If the recent large turnout to a screening of Dr. Atul Gawande’s “Being Mortal” PBS Frontline documentary is any indication, people are beginning to contemplate what really matters in the end.
With that understanding comes the need to have those tough but important conversations with loved ones and our health care providers. But it’s not just a single “talk” with the elders in the family. Or checking the box that says “Do you have Advance Directives” at our annual checkup.
It has to be a continuing discussion with others about how we want to live each day until the end of our time. Sharing your wishes with family and providers lets them understand what you value. It’s a gift they can give you by respecting your choices.
Death and dying in America has changed dramatically in the last 100 years. A century ago, communicable diseases like influenza, tuberculosis, and diphtheria were the leading causes of death in the United States. Many deaths occurred at home where families were likely to care for sick and dying relatives.
The result was that most people had a fairly personal and direct experience with dying and death. Since then, death at home in the care of family has been widely replaced. New scientific breakthroughs and medical technologies can now be used to fight illness and death. The personal process of dying is often lost in the attempt to prolong life at all cost.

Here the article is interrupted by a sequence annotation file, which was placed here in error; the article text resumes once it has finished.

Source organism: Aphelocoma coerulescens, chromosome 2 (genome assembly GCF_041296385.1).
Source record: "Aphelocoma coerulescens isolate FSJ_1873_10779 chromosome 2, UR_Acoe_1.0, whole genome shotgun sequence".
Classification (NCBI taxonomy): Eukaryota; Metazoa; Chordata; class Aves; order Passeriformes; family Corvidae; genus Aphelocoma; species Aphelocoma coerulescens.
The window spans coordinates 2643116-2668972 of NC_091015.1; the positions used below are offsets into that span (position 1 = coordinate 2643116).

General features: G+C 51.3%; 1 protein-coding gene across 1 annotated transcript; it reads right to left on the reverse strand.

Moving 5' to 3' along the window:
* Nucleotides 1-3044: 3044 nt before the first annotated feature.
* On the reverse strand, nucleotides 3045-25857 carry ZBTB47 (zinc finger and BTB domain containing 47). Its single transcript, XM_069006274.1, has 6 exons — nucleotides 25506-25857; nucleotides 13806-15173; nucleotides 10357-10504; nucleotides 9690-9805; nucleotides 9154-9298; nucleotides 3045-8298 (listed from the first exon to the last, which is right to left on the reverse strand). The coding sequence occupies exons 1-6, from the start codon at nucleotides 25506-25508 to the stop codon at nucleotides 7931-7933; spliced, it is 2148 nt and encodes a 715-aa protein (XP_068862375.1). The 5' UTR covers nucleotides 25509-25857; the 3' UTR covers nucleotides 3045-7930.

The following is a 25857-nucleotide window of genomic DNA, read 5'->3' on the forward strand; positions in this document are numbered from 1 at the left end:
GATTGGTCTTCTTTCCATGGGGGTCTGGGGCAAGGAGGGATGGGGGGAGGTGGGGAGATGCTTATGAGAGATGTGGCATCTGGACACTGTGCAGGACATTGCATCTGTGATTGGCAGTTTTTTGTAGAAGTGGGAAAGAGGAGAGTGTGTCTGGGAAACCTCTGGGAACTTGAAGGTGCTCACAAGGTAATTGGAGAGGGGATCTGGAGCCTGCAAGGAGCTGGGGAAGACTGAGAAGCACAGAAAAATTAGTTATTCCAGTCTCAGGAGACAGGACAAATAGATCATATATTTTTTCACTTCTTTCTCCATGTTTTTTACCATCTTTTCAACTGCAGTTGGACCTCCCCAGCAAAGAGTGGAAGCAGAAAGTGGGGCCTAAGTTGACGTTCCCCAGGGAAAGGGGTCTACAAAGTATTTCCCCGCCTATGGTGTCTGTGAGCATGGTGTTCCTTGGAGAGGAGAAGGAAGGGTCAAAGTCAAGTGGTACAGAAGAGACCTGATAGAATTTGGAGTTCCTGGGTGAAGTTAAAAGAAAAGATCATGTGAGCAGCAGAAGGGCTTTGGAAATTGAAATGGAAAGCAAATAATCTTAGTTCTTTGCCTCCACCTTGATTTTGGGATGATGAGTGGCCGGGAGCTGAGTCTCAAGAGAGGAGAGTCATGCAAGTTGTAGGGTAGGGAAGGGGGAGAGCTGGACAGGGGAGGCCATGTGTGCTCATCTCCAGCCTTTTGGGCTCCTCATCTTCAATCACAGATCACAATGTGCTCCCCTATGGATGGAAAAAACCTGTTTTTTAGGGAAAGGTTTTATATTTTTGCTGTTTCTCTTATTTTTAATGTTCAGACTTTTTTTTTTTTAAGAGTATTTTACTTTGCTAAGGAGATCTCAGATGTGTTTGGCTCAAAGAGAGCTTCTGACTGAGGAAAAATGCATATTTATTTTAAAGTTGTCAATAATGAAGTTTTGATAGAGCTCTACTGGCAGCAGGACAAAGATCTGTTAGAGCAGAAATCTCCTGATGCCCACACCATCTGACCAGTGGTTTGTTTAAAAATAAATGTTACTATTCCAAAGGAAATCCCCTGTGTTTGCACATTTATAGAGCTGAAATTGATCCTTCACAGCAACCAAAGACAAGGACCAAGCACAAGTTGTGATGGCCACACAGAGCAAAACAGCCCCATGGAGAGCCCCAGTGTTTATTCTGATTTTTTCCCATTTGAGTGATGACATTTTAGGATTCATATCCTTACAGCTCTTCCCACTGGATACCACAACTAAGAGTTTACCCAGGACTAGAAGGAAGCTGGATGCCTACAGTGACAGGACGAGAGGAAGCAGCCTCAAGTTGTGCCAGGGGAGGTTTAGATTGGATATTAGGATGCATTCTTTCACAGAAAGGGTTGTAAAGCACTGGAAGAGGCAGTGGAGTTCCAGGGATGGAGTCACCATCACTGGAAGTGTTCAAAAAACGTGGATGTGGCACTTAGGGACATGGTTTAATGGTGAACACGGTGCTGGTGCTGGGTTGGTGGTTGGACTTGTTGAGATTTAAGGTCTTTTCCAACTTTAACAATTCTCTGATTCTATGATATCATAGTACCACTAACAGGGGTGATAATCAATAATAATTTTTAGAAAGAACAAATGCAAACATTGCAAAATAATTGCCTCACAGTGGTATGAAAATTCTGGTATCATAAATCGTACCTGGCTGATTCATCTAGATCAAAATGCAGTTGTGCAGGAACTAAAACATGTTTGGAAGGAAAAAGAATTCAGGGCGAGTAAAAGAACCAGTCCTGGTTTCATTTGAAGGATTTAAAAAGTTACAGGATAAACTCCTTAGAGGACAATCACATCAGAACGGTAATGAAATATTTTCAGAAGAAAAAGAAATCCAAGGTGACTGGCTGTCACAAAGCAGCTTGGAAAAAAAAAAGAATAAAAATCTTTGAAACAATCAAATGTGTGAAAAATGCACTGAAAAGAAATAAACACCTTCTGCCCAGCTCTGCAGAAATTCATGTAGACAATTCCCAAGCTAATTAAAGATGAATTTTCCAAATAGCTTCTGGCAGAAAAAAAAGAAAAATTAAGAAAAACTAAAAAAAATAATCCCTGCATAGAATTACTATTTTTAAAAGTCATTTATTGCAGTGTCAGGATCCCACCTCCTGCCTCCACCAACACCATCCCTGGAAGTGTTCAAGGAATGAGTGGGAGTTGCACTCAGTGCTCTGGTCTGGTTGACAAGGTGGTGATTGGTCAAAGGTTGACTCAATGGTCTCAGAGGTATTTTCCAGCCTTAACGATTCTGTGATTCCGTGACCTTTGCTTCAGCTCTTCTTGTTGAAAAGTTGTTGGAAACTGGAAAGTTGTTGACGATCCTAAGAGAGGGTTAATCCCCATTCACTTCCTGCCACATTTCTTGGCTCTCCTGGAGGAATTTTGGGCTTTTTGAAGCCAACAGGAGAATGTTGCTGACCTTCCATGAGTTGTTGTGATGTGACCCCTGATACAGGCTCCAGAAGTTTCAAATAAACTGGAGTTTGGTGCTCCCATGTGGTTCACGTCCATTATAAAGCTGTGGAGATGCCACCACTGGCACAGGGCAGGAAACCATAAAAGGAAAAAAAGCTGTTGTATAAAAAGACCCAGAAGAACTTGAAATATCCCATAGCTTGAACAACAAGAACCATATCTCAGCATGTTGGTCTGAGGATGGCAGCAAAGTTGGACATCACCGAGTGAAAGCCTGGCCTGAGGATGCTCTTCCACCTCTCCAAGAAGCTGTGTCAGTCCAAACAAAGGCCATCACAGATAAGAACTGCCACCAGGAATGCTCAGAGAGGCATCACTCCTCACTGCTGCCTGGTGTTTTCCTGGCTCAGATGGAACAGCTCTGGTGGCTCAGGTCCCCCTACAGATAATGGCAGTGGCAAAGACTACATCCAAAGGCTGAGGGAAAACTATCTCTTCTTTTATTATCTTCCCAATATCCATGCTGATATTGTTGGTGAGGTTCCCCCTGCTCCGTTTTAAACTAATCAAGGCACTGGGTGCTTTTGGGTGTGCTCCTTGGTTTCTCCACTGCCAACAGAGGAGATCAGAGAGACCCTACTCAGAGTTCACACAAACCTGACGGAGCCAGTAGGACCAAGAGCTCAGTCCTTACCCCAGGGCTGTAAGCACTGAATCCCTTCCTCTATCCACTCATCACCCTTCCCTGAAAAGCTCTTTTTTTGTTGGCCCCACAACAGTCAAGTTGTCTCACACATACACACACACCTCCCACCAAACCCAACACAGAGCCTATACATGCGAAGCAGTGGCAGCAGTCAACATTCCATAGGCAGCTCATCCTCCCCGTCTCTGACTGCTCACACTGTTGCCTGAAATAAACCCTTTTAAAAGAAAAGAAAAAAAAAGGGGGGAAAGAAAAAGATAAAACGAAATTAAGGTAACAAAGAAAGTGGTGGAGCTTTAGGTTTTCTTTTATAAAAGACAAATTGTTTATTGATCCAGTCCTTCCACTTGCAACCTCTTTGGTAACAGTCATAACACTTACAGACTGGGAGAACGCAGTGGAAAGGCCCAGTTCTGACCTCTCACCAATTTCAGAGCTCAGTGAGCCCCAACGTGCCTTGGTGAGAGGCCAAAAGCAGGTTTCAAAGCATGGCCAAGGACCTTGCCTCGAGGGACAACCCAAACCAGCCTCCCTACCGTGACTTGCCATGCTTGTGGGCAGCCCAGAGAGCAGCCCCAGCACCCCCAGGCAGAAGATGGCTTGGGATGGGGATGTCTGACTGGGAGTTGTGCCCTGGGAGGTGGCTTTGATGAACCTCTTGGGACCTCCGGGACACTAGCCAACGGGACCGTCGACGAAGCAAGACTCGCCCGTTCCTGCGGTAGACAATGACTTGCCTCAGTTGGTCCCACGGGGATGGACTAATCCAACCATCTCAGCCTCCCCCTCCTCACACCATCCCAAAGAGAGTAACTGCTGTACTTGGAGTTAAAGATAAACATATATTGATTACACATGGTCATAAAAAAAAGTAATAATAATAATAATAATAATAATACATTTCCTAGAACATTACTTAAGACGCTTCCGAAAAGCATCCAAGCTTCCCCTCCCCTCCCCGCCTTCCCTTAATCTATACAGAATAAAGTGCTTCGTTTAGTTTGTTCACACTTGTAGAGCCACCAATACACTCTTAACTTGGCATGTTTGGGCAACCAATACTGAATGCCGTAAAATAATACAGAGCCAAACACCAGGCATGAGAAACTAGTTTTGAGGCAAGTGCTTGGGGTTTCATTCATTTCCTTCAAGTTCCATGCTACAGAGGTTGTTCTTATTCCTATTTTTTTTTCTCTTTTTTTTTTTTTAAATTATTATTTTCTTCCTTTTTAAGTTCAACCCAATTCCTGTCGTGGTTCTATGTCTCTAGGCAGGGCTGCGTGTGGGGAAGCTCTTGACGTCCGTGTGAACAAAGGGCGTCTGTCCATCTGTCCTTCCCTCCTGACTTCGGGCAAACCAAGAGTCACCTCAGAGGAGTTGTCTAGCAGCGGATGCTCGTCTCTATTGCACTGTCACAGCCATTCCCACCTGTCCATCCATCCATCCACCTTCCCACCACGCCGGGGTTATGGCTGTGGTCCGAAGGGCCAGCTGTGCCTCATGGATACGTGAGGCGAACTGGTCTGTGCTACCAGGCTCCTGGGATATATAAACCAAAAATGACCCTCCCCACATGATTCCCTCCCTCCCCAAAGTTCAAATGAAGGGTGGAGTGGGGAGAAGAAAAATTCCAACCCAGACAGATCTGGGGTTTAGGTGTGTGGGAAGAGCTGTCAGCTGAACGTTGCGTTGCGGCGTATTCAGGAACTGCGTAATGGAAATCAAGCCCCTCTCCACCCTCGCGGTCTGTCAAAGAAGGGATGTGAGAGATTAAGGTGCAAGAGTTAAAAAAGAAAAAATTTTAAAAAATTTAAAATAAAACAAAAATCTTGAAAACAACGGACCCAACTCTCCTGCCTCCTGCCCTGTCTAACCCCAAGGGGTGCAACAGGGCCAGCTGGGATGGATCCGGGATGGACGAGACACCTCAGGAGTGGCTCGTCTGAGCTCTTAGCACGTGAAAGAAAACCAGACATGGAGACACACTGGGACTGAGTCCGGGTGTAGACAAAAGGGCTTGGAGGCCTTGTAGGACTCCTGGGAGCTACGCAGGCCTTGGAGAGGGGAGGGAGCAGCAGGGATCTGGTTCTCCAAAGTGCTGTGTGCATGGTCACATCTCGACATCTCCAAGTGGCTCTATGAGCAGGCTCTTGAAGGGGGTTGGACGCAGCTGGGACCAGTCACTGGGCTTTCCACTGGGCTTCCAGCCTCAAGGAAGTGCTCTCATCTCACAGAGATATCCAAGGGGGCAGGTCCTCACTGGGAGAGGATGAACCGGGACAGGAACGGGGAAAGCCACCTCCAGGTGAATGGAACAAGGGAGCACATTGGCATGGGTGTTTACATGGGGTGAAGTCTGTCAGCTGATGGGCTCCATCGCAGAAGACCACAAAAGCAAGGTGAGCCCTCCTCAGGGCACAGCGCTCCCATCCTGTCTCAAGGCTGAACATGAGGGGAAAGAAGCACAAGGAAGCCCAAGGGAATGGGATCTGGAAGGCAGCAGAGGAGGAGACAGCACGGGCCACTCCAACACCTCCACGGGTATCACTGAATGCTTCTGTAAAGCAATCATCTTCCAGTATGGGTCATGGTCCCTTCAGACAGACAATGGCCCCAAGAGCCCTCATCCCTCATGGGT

“Whatever Happened to Natural Causes: Historical Perspectives on Death and Dying,"is an upcoming opportunity for the public to learn more about the complex choices being faced by today’s generations. On Wednesday, Oct. 19, at 6:00pm at the Tech Village in Conway, Dr. Marianne Jackson is presenting a free program that looks at end-of-life issues and the importance of advance care discussions.
Dr. Jackson is one of a group of trained “Respecting Choices” facilitators in the local Community Health Collaborative. Led by Visiting Nurse, Home Care & Hospice and Memorial Hospital Population Health, the group has several community-based projects underway that focus on advance care planning.
In addition to the recent “Being Mortal” Film Screening and Discussion, the collaborative is offering weekly advance care planning assistance, completion of advance care documents, and continuing education.
On Wednesday, Oct. 26, a panel of various speakers will discuss options and choices for getting the right care in the right place. The free program starts at 6:oopm at the Tech Village. Trained facilitators will be available after both the Oct. 19 and Oct. 26 programs to meet with attendees one-on-one and answer questions.
During the past century, America has evolved into a culture that prefers to deny death. It seems we generally are unprepared to accept our mortality, but many are working to change that. As Dr. Gawande reminds us, “Death, of course, is not a failure. Death is normal. Death may be the enemy, but it is also the natural order of things.”
For more information, call VNHCH at 356-7006 or 800-499-4171, or visit www.VNHCH.org.
(”Home Care Matters” is a monthly column written by Visiting Nurse, Home Care & Hospice, sharing information on healthy aging and important home health topics. Past columns can be accessed at the agency’s website, www.VNHCH.org.)